For a hands-on introduction to Terraform Cloud, follow the Terraform Cloud getting started guide.

»How to Store State Remotely in Terraform Cloud

First, we'll use Terraform Cloud as our backend. Terraform Cloud offers free remote state management. Terraform Cloud is the recommended best practice for remote state storage.

If you don't have an account, please sign up here for this guide. For more information on Terraform Cloud, view our getting started guide First, configure the backend in your configuration with your own organization and workspace names:

terraform {
  backend "remote" {
    organization = "Cloud-Org"

    workspaces {
      name = "Dev-QA"

The backend section configures the backend you want to use. After configuring a backend, run terraform init to setup Terraform. It should ask if you want to migrate your state to Terraform Cloud. Say "yes" and Terraform will copy your state.

Now, if you run terraform apply, Terraform should state that there are no changes:

$ terraform apply
# ...

No changes. Infrastructure is up-to-date.

This means that Terraform did not detect any differences between your
configuration and real physical resources that exist. As a result, Terraform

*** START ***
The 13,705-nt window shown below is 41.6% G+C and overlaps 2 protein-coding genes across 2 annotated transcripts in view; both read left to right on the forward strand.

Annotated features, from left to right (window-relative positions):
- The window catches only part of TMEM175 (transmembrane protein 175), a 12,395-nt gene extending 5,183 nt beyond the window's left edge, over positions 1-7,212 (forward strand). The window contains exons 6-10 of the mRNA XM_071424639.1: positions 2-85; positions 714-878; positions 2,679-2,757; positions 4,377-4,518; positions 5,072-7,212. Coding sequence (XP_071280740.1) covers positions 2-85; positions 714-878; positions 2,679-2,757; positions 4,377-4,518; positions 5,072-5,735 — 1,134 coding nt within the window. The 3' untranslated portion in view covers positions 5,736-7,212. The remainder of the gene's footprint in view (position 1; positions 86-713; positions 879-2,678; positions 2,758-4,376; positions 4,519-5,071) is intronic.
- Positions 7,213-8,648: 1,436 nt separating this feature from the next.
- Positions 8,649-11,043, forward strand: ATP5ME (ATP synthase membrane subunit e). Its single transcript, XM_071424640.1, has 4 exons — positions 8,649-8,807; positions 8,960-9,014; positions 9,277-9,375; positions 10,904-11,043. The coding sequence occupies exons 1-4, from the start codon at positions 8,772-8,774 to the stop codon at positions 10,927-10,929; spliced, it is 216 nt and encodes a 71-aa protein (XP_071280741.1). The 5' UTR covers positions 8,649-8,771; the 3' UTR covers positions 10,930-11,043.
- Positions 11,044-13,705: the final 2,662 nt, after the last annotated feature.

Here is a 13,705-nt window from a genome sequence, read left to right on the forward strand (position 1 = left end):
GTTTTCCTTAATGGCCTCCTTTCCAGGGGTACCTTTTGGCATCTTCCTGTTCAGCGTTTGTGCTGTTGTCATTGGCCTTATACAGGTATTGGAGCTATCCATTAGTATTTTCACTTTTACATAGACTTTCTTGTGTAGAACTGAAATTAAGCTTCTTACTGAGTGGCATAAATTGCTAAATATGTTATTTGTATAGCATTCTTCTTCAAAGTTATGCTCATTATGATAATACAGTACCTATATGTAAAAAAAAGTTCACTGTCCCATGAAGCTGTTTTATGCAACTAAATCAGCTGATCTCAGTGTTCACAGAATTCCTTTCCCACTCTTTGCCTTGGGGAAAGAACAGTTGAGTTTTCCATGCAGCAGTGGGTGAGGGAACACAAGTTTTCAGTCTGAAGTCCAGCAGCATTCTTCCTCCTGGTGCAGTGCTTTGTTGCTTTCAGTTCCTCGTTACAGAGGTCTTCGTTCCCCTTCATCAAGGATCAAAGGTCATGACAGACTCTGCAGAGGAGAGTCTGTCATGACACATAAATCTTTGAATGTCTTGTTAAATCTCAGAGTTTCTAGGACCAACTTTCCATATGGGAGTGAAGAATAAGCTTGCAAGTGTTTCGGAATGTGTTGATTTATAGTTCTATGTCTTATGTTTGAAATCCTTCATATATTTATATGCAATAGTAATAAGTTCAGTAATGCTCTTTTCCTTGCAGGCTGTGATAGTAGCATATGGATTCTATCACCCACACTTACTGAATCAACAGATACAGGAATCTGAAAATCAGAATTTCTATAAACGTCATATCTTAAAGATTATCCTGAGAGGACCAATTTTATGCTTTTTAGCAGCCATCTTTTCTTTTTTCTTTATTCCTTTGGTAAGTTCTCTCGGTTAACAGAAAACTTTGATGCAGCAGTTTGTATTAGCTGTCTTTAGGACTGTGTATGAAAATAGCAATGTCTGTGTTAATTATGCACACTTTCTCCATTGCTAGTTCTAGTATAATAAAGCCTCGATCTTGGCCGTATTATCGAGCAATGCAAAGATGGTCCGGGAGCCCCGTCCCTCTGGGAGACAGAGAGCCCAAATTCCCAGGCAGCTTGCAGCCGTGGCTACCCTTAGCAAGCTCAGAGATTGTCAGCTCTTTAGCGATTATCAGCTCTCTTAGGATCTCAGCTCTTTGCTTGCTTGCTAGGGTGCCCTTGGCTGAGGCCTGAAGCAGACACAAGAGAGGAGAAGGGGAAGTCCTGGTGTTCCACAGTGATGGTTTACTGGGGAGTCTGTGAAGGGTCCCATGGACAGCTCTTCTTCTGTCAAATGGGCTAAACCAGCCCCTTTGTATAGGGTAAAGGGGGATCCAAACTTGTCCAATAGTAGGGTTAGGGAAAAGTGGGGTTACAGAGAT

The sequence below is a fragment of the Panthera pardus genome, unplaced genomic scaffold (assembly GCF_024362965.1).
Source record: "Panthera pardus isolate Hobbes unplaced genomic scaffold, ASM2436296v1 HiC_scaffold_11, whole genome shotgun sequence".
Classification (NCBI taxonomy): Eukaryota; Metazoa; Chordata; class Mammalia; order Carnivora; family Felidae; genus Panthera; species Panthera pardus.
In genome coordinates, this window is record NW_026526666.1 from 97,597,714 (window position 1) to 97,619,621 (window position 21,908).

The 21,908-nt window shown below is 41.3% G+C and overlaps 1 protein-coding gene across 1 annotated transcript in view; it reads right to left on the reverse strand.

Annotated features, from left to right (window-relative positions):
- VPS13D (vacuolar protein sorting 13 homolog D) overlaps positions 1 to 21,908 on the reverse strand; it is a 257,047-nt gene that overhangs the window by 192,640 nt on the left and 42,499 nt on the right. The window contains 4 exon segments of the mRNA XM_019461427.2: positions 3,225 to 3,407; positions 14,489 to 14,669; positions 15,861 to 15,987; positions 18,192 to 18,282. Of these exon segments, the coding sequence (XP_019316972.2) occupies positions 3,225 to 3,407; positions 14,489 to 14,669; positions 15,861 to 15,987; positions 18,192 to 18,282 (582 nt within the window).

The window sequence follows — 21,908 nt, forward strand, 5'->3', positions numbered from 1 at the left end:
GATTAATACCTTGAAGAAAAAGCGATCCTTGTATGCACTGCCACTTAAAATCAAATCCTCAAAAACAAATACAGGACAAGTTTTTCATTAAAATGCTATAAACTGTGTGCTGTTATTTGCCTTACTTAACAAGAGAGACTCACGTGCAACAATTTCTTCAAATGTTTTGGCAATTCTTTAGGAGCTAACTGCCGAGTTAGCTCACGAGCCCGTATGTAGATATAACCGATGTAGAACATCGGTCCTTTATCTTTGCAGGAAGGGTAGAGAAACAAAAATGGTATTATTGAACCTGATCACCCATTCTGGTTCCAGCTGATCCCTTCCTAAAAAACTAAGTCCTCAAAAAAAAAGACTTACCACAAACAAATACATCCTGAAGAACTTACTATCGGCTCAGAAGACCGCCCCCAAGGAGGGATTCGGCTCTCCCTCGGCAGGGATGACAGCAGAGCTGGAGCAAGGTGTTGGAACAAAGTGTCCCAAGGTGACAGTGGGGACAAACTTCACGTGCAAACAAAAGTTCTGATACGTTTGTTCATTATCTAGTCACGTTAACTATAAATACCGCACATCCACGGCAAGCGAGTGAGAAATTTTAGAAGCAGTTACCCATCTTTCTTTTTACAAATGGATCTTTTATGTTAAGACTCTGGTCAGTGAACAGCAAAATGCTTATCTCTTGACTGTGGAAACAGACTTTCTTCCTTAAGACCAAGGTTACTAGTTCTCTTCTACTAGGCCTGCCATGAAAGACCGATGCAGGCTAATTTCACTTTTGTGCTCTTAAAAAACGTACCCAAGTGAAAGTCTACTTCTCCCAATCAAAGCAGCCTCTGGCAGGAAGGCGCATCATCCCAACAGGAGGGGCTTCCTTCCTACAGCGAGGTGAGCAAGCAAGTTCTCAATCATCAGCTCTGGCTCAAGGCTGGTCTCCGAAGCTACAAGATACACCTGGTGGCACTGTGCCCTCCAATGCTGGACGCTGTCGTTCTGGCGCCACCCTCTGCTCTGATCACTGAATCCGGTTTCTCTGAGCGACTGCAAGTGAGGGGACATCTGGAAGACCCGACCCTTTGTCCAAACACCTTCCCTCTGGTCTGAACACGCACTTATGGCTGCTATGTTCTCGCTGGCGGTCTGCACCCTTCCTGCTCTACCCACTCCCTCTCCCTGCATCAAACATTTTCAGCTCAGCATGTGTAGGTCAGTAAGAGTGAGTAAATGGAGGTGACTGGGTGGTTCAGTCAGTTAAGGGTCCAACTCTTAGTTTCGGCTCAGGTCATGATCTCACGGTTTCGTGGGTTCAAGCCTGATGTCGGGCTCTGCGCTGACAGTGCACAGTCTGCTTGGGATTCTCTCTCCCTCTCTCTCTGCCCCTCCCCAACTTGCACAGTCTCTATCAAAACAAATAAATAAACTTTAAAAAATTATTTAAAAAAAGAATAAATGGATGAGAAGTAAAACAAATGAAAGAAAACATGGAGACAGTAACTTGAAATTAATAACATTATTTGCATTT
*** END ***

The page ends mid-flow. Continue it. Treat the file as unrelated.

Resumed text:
doesn't need to do anything.

Terraform is now storing your state remotely in Terraform Cloud. Remote state storage makes collaboration easier and keeps state and secret information off your local disk. Remote state is loaded only in memory when it is used.

If you want to move back to local state, you can remove the backend configuration block from your configuration and run terraform init again. Terraform will once again ask if you want to migrate your state back to local.

»Next Steps

That concludes the getting started guide for Terraform using Azure. Hopefully you're now able to not only see what Terraform is useful for, but you're also able to put this knowledge to use to improve building your own infrastructure.

We've covered the basics for all of these features in this guide.

As a next step, the following resources are available:

  • Documentation - The documentation is an in-depth reference guide to all the features of Terraform, including technical details about the internals of how Terraform operates.

  • Examples - The examples have more full featured configuration files, showing some of the possibilities with Terraform.

  • Import - Import existing infrastructure into Terraform.

  • Get Started with Terraform Cloud - Create a Terraform Cloud account and set up remote state storage for your configuration